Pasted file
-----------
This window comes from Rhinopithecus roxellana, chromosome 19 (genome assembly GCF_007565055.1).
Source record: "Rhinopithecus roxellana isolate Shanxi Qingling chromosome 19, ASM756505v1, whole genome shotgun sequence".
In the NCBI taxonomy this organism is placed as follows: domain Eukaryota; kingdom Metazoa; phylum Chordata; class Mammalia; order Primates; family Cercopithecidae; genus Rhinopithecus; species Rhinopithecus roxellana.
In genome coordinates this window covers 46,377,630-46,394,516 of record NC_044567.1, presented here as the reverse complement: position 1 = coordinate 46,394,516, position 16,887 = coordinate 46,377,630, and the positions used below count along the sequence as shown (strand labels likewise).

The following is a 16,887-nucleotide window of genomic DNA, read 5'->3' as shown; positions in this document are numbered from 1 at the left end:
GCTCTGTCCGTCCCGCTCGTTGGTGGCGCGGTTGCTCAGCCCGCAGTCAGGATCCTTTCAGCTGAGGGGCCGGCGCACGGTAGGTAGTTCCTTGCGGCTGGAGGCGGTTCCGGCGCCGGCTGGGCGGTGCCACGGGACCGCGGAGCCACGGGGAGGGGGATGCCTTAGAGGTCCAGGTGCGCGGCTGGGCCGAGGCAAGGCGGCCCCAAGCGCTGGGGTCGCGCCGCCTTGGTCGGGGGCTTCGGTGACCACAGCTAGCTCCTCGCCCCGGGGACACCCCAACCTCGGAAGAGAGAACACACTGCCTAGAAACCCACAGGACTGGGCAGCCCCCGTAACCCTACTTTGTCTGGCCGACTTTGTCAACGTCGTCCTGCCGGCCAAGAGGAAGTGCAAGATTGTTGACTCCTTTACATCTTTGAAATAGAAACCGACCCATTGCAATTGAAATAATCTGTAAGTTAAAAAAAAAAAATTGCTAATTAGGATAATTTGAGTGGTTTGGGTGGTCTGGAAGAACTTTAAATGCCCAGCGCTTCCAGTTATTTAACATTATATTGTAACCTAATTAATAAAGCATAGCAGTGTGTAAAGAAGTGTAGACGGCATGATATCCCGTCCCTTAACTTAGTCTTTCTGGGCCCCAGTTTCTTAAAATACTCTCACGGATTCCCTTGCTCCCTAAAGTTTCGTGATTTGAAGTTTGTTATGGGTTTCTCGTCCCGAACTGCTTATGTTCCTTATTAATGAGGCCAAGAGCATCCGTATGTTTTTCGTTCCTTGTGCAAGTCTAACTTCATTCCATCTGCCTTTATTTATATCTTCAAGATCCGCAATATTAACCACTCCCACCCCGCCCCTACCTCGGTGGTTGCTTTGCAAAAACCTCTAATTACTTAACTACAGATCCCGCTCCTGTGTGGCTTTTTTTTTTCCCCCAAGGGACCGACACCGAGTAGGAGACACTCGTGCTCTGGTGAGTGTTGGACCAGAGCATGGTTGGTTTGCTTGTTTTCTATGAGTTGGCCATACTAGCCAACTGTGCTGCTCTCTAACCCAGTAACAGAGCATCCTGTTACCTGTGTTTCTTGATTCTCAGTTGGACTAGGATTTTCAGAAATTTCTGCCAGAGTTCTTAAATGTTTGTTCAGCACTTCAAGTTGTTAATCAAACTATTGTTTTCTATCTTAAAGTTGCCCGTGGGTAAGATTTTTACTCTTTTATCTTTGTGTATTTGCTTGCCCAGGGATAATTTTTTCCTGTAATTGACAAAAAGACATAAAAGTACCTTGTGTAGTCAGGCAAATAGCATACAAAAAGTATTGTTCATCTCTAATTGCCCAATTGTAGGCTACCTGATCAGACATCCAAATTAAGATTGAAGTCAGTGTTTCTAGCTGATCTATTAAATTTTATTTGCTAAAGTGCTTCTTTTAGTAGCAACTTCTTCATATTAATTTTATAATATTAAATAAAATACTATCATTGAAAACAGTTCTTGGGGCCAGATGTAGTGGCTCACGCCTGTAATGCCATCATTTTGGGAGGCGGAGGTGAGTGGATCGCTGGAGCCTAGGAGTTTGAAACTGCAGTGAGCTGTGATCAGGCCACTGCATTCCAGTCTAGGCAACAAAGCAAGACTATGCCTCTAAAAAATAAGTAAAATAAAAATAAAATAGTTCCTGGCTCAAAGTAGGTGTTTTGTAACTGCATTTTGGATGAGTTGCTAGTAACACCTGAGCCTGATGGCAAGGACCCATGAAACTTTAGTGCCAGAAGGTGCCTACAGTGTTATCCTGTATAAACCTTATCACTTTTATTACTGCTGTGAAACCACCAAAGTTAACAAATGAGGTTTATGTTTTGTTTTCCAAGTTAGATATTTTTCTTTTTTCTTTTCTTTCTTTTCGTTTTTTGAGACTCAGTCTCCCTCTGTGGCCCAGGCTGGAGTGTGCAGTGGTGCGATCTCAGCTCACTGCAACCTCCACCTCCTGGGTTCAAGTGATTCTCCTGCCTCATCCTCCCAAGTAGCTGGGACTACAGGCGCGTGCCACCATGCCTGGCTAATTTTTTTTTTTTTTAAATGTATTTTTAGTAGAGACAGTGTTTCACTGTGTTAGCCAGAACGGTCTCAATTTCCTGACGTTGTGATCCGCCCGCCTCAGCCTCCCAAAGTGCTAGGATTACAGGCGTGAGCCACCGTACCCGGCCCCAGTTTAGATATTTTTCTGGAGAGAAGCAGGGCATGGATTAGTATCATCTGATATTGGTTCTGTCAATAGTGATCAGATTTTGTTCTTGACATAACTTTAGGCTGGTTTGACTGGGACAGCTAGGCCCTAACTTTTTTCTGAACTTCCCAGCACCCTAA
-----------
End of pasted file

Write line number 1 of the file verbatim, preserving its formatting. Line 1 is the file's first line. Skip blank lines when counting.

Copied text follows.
This window comes from Rhinopithecus roxellana, chromosome 19 (genome assembly GCF_007565055.1).